Alfred Nobel, the inventor of dynamite, was reading the newspaper one morning when, to his shock, he turned the page and discovered his obituary inside.  It turns out that his brother had died, and the newspaper had published Alfred’s obituary by mistake. The obituary read, “The merchant of death is dead”.  It went on to say the following:

“Dr. Alfred Nobel, who became rich by finding ways to kill more people faster than ever before, died yesterday.”

Needless to say, Nobel was taken aback by the way in which the world was going to remember him after his death.

It’s believed that it was due to this shock that Nobel decided to set aside the bulk of his estate in order to establish the Nobel Foundation, which annually bestows international awards in recognition of cultural and scientific advances.  Today, Nobel is not remembered as the merchant of death, but as the creator of the Nobel Prizes, and, consequently, as a great humanitarian. Having read his obituary while he was still alive gave him the opportunity to change his legacy.

Although it sounds a bit macabre, writing your own obituary—or asking a friend or a family member to do it for you—can be an excellent wake-up call that can help you make important changes in your life. There’s more on this below.

The Late Dr. Crane

Yesterday I was watching a re-run of one of my favorite television shows: “Frasier”. It stars Kelsey Grammer as Seattle radio psychiatrist Dr. Frasier Crane.  One day, Frasier is in a minor car accident in which he hurts his nose; he goes to the hospital to get his nose looked at, but after a while he gets tired of waiting and leaves.  When the hospital nurse calls out Frasier’s name, a man who was also waiting to be treated pretends to be Frasier in order to cut to the front of the line. When this man suddenly dies of a heart attack in the hospital, the evening news reports that Frasier Crane had died.

The next day, Frasier has an experience very similar to the one that Alfred Nobel went through: the newspaper mistakenly published his obituary.  This makes Frasier reflect on his life and everything that he has yet to achieve.  Here’s the exchange that took place between Frasier and his producer, Roz Doyle, when they were talking about Frasier’s obituary:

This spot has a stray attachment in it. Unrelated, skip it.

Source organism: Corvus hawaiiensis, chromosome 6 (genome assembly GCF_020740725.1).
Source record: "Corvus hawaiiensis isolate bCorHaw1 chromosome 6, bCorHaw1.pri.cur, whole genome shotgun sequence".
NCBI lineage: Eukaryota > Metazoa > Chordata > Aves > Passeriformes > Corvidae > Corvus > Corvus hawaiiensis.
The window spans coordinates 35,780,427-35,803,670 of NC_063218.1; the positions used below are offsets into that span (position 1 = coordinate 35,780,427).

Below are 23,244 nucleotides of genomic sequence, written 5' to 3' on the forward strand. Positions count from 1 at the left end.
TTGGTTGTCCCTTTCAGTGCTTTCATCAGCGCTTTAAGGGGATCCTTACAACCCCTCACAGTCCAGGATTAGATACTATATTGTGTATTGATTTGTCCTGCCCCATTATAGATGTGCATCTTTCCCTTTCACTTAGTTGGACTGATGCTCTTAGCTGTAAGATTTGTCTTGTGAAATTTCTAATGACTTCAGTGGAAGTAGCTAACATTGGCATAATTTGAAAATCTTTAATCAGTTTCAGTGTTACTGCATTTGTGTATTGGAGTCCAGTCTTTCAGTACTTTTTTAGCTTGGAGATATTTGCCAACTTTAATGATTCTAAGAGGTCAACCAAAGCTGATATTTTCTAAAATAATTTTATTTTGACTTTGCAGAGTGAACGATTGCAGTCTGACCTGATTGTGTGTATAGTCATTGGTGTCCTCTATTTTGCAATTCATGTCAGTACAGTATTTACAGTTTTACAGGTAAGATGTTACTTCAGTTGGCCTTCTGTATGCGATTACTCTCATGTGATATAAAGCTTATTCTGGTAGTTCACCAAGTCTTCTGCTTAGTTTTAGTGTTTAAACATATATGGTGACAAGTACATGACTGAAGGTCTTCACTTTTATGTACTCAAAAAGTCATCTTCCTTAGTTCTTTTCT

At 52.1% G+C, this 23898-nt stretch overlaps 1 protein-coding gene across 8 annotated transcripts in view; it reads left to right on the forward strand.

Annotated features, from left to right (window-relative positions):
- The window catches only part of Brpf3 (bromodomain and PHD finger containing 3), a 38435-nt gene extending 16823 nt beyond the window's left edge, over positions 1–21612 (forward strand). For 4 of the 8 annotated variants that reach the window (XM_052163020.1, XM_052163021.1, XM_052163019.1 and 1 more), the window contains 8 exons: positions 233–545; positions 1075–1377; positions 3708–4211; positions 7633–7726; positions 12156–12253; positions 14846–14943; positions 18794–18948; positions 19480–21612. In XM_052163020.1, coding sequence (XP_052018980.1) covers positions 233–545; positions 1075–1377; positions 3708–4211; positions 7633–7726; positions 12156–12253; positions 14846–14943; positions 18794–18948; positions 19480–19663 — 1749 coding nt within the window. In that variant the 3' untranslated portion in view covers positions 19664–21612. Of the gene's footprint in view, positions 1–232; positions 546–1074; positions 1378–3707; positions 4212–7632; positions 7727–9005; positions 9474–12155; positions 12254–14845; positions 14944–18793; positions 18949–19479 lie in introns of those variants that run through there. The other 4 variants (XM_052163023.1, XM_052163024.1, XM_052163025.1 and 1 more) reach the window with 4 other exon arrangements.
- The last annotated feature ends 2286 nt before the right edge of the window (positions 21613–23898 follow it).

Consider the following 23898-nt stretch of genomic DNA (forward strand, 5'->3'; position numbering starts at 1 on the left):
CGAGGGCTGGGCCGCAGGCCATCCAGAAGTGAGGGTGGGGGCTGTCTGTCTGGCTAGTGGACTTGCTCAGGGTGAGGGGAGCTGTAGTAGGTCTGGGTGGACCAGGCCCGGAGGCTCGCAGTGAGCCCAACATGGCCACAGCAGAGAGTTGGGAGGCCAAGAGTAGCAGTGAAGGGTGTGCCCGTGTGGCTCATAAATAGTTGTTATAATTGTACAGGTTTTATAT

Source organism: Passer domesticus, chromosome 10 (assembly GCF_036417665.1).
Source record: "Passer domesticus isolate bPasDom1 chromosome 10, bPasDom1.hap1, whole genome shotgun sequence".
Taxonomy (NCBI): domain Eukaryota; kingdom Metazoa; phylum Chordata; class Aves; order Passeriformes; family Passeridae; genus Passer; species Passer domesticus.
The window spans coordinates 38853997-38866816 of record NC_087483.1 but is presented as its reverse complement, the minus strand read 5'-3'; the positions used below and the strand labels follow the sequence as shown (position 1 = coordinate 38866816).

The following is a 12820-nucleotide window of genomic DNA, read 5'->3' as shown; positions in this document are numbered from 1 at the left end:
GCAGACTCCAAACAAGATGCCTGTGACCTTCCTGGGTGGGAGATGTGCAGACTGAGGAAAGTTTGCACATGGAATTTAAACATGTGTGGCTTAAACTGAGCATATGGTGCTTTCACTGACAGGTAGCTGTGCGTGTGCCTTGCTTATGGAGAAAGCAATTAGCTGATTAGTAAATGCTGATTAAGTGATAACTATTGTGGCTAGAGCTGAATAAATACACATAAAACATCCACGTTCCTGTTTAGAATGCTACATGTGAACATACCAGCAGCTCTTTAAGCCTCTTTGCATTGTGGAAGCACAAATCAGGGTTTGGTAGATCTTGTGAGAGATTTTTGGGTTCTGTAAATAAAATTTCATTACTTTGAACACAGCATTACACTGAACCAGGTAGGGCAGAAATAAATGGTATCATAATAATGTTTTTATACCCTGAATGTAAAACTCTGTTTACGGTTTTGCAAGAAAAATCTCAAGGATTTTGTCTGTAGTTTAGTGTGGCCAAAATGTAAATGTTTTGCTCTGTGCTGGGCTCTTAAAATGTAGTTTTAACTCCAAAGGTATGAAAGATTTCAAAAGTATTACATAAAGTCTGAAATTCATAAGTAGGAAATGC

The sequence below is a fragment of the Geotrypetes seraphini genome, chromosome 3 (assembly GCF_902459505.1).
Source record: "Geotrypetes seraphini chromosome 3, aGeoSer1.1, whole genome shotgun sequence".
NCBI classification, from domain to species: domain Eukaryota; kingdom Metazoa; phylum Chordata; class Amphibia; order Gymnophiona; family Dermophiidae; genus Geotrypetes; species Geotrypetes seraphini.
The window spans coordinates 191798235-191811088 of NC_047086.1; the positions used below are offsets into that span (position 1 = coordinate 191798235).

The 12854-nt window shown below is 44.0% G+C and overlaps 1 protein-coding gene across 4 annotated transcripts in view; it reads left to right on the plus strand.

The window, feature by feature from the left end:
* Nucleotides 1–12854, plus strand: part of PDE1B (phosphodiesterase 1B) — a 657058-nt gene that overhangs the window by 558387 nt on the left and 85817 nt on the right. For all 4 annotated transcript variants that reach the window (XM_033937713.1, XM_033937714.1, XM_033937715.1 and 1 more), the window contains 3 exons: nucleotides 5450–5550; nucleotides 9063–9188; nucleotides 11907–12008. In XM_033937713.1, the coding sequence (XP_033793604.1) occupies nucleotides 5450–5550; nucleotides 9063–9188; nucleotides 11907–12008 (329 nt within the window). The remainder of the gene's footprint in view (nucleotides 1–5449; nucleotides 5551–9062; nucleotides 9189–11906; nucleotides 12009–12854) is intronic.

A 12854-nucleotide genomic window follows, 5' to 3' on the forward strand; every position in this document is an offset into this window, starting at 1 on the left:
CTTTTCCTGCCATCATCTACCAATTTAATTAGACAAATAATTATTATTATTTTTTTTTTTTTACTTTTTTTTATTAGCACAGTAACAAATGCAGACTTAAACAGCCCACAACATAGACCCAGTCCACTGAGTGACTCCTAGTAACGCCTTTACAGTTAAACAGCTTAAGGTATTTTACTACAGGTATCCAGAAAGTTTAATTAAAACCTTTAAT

• Roz: Well, there’s something for your scrapbook, huh?  Your own obituary.
  • Frasier: Yes, well.  You know, frankly, still it’s a little upsetting.
  • Roz: I don’t think they meant to be insulting, you are “lovably pompous.”
  • Frasier: Not that. It’s just, seeing all my life in black and white, it just all looks a little incomplete.
  • Roz: What do you mean?
  • Frasier: Well, I was going to do so much with my life.  I was going to write a novel, run for public office, I was gonna do my own translation of Freud…
  • Roz: Well, what’s stopping you?  You’re not actually dead.
  • Frasier: I guess you’re right. I’m not dead, am I? You know, maybe that’s a good way of looking at this actually, more of a wake-up call.

After that exchange Frasier goes home and, as a self-actualizing exercise, he writes his obituary as he would like it to appear years later, at the time of his actual death.  Here’s part of what he wrote: “Dr. Crane came late to athletics, he became a fixture in the Seattle marathon, the America’s Cup yacht race, as well as the Kentucky Derby [as a stable owner].” In addition, he included in his aspire-to-obituary that he had started a website to teach children about psychiatry, that he had traveled to South America,  that he had taken up rafting, and that he spoke Russian.

As he contemplates what’s missing from his life, Frasier also decides to take a risk by grabbing a bottle of wine and heading over to knock on the door of an attractive woman who lives a few doors down from him.

Write Your Obituary

Do the following: write an obituary as a true account of your life to date.  As an alternative, if you want to be more objective, you can ask a friend or family member who knows you well to do it for you. When it’s ready, look over your obituary and ask yourself questions such as the following:

  • If I died today, would I die happy?
  • Am I satisfied with the direction in which my life is headed?
  • Am I happy with the legacy that I’m creating?
  • What’s missing from my life?
  • What do I need to do in order for my obituary to be “complete”?

Then, write a fantasy obituary in which you write down all of the things you wish you had done with your life.  What does this exercise tell you? You’re not dead yet, so get out there and start making any changes that you need to so that you can “live up” to your fantasy obituary.

(Arlinton National Cementary is courtesy of Justo Ruiz)

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